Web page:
Roy Kerr, aka The Freelance Hellraiser, no longer wants to be Mr Mashup. The man whose _'A Stroke Of Genius' transformed him from a postal worker into an underground bootleg hero in 2001 wants to shake off his novelty tag and be taken seriously - being Paul McCartney’s official tour DJ just doesn’t cut it these days, obviously. The solution? To make a proper album and name it _Waiting For Clearance, from which 'Want You To Know/Pound For Pound' is the first release.
The lead track is somewhat transitional; a song that bridges the gap between Kerr’s past life as bootlegger and his newfound existence as producer. Reminiscent of material from Moby’s Play album, 'Want You To Know' is based heavily upon a song of the same name by Chicago’s 60s psychedelic soul outfit Rotary Connection. Just as with the original, the track opens with a clean guitar and vocal sample before the relaxed drumbeat comes in, and the whole track hits an early gospel-choir crescendo and spends a minute or two winding back down again. Whilst the sampled original song was slow and repetitive, citing over and over _"I want you to know / you made me happy / I want you to know / you made me sad" and "you are the best thing that I ever had", there was plenty of soul in its ambience. Kerr’s updated version may be slick-sounding and far better produced, but in the process it robs it of its soul and intimacy and leaves behind nothing more than a Fatboy Slim b-side. It’s sampling-by-numbers and as a representation of the forthcoming album, it doesn’t exactly shine alongside far superior second track 'Pound For Pound'.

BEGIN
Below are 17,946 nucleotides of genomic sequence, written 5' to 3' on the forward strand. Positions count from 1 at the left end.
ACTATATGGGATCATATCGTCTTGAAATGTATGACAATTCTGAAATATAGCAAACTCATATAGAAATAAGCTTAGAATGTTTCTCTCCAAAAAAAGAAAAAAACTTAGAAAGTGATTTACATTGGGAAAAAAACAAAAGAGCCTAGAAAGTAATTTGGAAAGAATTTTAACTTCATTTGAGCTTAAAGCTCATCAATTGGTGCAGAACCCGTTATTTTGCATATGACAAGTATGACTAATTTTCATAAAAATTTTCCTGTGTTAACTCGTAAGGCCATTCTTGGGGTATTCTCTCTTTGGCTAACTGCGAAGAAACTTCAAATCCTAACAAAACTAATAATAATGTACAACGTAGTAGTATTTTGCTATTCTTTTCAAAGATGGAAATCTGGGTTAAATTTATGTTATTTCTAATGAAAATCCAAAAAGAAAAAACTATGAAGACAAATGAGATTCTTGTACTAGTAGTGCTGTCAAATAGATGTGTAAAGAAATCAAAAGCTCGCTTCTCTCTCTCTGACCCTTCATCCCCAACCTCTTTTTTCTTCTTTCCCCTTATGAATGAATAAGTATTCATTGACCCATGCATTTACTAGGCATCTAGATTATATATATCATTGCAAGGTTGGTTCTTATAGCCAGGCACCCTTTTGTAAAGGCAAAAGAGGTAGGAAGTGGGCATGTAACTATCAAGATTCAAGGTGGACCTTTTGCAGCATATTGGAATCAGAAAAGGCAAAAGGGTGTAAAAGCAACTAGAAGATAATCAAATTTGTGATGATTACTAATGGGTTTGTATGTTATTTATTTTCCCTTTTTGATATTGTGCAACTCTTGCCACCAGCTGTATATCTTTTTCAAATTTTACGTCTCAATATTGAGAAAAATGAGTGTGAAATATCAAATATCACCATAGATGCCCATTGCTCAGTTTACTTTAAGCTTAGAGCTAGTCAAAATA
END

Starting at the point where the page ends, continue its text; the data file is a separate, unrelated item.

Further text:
A much truer example of Kerr’s own work, with help from the **Freeform Five**’s Anu Pillai and vocals from Kerr’s own wife Lalula, 'Pound For Pound' abandons Moby’s soul to hook its claws into Basement Jaxx-style guitar-based dance. "Pound for pound / dollar for dollar / is that all you’ve got?" is the instantly catchy opening line over the top of a rhythmic, thumping kickdrum, keyboard effects and jerking, lurching bass, before being joined by jagged guitar for three minutes of up-tempo commercial dance which is sure to be a hit in some club, somewhere. With a similar feel to the Bodyrockers’ 'I Like The Way', it’s a much better example of the dancefloor-filling production style that brought The Freelance Hellraiser to everyone’s attention in the first place, and if you’re into the genre, it’s just about enough to merit purchasing the single. Let’s hope it isn’t called upon to save the album in the same way.
7ben marwood's Score